Republican presidential candidate Donald Trump told CBS News this week following controversy over his remarks about abortion that “at this moment, the laws are set, and I think we have to leave it that way.”
Trump was interviewed on Friday for “Face the Nation” with John Dickerson, which is set to air on Sunday.
“What would you do to further restrict women’s access to abortion as president?” Dickerson asked.
“Well, look, I know where you’re going, and I just want to say, a question was asked to me and it was asked in a very hypothetical [way]. It said illegal,'” Trump said. “I’ve been told by some people that was an older line answer and that was an answer that was given on a, you know, basis of an older line from years ago on a very conservative basis.”
Trump was referring to an interview earlier this week with MSNBC’s Chris Matthews, in which he was asked if he believed abortion should be criminalized.
“Do you believe in punishment for abortion—yes or no—as a principle?” Matthews inquired.
“The answer is there has to be some form of punishment,” Trump replied.
“For the woman?” Matthews asked.
“Yeah, there has to be some form,” Trump stated.
“Ten cents, 10 years, what?” Matthews inquired in seeking to obtain specifics.
“That I don’t know,” Trump said.
Trump’s remarks received both support and opposition, with some applauding the idea and others denouncing it. He later released a statement of clarification, advising that he doesn’t believe the mother should be punished; only the abortionist.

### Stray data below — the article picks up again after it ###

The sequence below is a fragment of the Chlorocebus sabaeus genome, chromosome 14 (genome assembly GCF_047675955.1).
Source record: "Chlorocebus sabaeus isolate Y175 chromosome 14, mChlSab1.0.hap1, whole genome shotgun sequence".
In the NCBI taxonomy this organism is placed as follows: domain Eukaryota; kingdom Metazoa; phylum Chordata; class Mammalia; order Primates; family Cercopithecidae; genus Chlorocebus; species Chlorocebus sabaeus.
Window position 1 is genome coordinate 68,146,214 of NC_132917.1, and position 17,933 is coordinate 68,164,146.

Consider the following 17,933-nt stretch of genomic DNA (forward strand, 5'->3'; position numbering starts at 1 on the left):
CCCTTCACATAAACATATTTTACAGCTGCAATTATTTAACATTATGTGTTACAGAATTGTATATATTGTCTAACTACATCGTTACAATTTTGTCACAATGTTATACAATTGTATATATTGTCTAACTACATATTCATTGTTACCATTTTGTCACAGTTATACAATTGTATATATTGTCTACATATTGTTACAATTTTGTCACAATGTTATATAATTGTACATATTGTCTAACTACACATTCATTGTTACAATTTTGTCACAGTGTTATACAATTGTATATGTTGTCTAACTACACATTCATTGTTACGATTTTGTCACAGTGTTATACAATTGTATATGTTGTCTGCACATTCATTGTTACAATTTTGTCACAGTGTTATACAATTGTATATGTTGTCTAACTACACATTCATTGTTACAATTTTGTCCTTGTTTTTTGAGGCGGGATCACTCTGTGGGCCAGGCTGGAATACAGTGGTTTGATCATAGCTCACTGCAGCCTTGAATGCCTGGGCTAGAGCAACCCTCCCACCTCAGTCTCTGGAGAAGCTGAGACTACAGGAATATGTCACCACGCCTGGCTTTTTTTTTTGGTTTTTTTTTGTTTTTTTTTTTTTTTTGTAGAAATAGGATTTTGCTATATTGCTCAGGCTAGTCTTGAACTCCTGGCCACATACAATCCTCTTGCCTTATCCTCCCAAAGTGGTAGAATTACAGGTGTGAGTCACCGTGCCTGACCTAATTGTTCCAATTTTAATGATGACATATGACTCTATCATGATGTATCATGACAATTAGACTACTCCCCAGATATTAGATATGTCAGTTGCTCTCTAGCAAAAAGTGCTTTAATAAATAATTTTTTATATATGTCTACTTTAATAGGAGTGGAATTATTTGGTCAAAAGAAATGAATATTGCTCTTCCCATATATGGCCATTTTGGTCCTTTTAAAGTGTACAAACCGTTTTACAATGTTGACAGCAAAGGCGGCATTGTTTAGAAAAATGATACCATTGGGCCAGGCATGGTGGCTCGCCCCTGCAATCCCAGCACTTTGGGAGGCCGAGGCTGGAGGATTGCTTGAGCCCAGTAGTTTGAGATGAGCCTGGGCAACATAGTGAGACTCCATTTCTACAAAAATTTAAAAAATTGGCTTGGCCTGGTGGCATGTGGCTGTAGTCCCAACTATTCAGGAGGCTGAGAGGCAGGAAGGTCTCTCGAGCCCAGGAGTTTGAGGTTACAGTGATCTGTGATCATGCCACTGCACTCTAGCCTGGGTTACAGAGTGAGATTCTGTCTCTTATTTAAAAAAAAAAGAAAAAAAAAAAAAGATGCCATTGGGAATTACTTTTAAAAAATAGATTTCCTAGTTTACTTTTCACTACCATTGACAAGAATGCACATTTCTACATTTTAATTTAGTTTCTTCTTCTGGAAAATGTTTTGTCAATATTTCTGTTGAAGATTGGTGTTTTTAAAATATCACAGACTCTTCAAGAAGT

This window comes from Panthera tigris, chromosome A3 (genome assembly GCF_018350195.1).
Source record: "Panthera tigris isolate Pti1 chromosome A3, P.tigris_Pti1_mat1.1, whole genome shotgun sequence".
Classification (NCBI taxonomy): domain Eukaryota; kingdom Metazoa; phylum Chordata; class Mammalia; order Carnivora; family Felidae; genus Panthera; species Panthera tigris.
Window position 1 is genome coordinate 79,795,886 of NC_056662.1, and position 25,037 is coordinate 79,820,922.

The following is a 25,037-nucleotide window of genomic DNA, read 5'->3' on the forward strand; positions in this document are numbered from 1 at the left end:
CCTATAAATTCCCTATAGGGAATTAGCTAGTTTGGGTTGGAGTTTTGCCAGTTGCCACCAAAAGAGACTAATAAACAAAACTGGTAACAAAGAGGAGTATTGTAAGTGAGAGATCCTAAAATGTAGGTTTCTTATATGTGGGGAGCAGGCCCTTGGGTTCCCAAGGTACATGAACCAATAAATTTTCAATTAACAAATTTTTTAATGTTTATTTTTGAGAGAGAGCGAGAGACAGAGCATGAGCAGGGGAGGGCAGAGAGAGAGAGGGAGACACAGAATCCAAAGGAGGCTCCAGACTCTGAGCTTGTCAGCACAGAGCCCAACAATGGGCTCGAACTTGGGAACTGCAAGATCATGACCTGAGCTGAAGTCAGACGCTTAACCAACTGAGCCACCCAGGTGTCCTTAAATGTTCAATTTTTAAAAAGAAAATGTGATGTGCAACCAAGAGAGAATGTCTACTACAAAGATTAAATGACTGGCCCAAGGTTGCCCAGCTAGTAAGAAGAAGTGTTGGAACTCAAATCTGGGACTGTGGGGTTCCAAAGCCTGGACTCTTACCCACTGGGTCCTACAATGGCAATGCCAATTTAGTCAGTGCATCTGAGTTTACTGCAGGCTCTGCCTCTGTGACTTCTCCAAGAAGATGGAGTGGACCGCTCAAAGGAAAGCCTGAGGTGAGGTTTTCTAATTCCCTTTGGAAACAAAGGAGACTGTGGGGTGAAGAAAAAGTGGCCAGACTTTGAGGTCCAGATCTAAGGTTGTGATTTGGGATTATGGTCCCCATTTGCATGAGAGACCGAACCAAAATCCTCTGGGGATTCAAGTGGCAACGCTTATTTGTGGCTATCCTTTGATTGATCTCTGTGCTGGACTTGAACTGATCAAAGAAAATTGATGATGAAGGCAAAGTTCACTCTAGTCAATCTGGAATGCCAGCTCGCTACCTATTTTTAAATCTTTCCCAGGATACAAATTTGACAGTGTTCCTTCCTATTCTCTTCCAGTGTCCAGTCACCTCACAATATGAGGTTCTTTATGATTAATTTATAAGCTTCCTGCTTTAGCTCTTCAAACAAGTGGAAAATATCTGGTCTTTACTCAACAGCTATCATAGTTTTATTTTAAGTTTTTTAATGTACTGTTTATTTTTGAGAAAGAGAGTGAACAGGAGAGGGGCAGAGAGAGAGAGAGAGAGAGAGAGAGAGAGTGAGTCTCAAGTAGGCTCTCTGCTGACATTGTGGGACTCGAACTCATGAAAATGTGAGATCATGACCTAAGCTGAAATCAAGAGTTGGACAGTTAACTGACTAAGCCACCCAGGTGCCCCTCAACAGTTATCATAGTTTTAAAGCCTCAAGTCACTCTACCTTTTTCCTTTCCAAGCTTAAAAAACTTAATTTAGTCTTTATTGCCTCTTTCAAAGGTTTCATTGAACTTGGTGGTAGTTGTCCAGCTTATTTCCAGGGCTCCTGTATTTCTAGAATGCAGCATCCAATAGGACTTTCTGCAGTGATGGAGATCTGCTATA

Dickerson’s question was a follow-up to those remarks.
“I was asked hypothetically,” Trump told Dickerson. “The laws are set now on abortion and that’s the way they’re going to remain until they’re changed.”
“You had told Bloomberg in January that you believe abortion should be banned in some pregnancies,” Dickerson replied. “Where would you like to see a ban…?”
“Well first of all, I would’ve preferred states’ rights,” he added. “I think it would’ve been better if it were up to the states. But right now, the laws are set. And that’s the way the laws are.”
“But do you have a feeling on how they should change?” Dickerson asked. “There are a lot of laws you wan to change. You’ve talked about them—everything from libel to abortion. Anything you’d want to change on abortion?”
“At this moment, the laws are set. And I think we have to leave it that way,” Trump replied.
“Do you think it’s murder—abortion?” Dickerson then inquired.
“I have my opinions on it, but I’d rather not comment on it,” Trump replied.
“You said you were very pro-life,” Dickerson stated. “Pro-life means that abortion is murder.”
“I mean, I do have my opinions on it,” Trump replied. “I just don’t think it’s an appropriate forum.”
“But you don’t disagree with that proposition, that it’s murder?” Dickerson asked.
“No, I don’t disagree with it,” Trump said.
Following the release of footage from the interview and subsequent reports that Trump had seemingly walked back his remarks even further, his campaign released a statement asserting that what Trump really meant was that abortion laws need to stay the same until he is elected.
“Mr. Trump gave an accurate account of the law as it is today and made clear it must stay that way now—until he is president,” spokesperson Hope Hicks told reporters. “Then he will change the law through his judicial appointments and allow the states to protect the unborn.”
“There is nothing new or different here,” she contended.